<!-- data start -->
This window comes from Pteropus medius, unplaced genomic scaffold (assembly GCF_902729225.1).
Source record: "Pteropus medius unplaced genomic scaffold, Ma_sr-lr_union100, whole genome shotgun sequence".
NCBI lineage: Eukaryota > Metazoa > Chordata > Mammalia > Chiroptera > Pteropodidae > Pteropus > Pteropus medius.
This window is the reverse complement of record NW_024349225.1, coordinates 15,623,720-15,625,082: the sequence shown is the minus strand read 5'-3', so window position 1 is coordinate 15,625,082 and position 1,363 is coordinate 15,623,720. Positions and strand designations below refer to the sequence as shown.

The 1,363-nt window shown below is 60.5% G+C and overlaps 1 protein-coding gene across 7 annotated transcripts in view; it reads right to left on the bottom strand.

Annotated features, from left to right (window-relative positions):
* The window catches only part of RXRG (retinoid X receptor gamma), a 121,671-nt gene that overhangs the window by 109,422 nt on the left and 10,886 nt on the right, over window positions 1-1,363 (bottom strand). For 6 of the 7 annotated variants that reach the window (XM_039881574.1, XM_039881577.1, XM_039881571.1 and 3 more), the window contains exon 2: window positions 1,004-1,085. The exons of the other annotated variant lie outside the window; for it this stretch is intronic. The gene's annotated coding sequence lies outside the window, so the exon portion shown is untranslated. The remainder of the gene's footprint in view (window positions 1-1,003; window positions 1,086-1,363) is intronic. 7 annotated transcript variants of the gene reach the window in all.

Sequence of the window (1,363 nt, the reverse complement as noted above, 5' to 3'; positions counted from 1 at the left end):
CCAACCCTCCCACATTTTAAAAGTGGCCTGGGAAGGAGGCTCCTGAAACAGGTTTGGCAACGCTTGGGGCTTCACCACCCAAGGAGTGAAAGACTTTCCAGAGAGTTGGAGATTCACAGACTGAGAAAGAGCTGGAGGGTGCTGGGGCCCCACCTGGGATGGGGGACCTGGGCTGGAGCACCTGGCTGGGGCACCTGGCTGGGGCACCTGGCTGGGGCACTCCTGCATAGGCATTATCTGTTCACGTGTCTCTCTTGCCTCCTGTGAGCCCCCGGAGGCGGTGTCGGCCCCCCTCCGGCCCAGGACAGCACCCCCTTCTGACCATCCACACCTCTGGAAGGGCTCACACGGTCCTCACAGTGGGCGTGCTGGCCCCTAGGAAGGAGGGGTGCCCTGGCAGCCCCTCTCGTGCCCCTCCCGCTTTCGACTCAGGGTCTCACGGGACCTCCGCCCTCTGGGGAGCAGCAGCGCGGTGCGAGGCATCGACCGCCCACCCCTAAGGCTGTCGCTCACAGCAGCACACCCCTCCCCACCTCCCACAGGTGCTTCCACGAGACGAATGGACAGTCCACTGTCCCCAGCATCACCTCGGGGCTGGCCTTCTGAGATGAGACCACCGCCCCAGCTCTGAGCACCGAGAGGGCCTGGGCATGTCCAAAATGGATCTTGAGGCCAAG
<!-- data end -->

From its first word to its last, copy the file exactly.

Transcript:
This window comes from Pteropus medius, unplaced genomic scaffold (assembly GCF_902729225.1).
Source record: "Pteropus medius unplaced genomic scaffold, Ma_sr-lr_union100, whole genome shotgun sequence".
NCBI lineage: Eukaryota > Metazoa > Chordata > Mammalia > Chiroptera > Pteropodidae > Pteropus > Pteropus medius.
This window is the reverse complement of record NW_024349225.1, coordinates 15,623,720-15,625,082: the sequence shown is the minus strand read 5'-3', so window position 1 is coordinate 15,625,082 and position 1,363 is coordinate 15,623,720. Positions and strand designations below refer to the sequence as shown.

The 1,363-nt window shown below is 60.5% G+C and overlaps 1 protein-coding gene across 7 annotated transcripts in view; it reads right to left on the bottom strand.

Annotated features, from left to right (window-relative positions):
* The window catches only part of RXRG (retinoid X receptor gamma), a 121,671-nt gene that overhangs the window by 109,422 nt on the left and 10,886 nt on the right, over window positions 1-1,363 (bottom strand). For 6 of the 7 annotated variants that reach the window (XM_039881574.1, XM_039881577.1, XM_039881571.1 and 3 more), the window contains exon 2: window positions 1,004-1,085. The exons of the other annotated variant lie outside the window; for it this stretch is intronic. The gene's annotated coding sequence lies outside the window, so the exon portion shown is untranslated. The remainder of the gene's footprint in view (window positions 1-1,003; window positions 1,086-1,363) is intronic. 7 annotated transcript variants of the gene reach the window in all.

Sequence of the window (1,363 nt, the reverse complement as noted above, 5' to 3'; positions counted from 1 at the left end):
CCAACCCTCCCACATTTTAAAAGTGGCCTGGGAAGGAGGCTCCTGAAACAGGTTTGGCAACGCTTGGGGCTTCACCACCCAAGGAGTGAAAGACTTTCCAGAGAGTTGGAGATTCACAGACTGAGAAAGAGCTGGAGGGTGCTGGGGCCCCACCTGGGATGGGGGACCTGGGCTGGAGCACCTGGCTGGGGCACCTGGCTGGGGCACCTGGCTGGGGCACTCCTGCATAGGCATTATCTGTTCACGTGTCTCTCTTGCCTCCTGTGAGCCCCCGGAGGCGGTGTCGGCCCCCCTCCGGCCCAGGACAGCACCCCCTTCTGACCATCCACACCTCTGGAAGGGCTCACACGGTCCTCACAGTGGGCGTGCTGGCCCCTAGGAAGGAGGGGTGCCCTGGCAGCCCCTCTCGTGCCCCTCCCGCTTTCGACTCAGGGTCTCACGGGACCTCCGCCCTCTGGGGAGCAGCAGCGCGGTGCGAGGCATCGACCGCCCACCCCTAAGGCTGTCGCTCACAGCAGCACACCCCTCCCCACCTCCCACAGGTGCTTCCACGAGACGAATGGACAGTCCACTGTCCCCAGCATCACCTCGGGGCTGGCCTTCTGAGATGAGACCACCGCCCCAGCTCTGAGCACCGAGAGGGCCTGGGCATGTCCAAAATGGATCTTGAGGCCAAG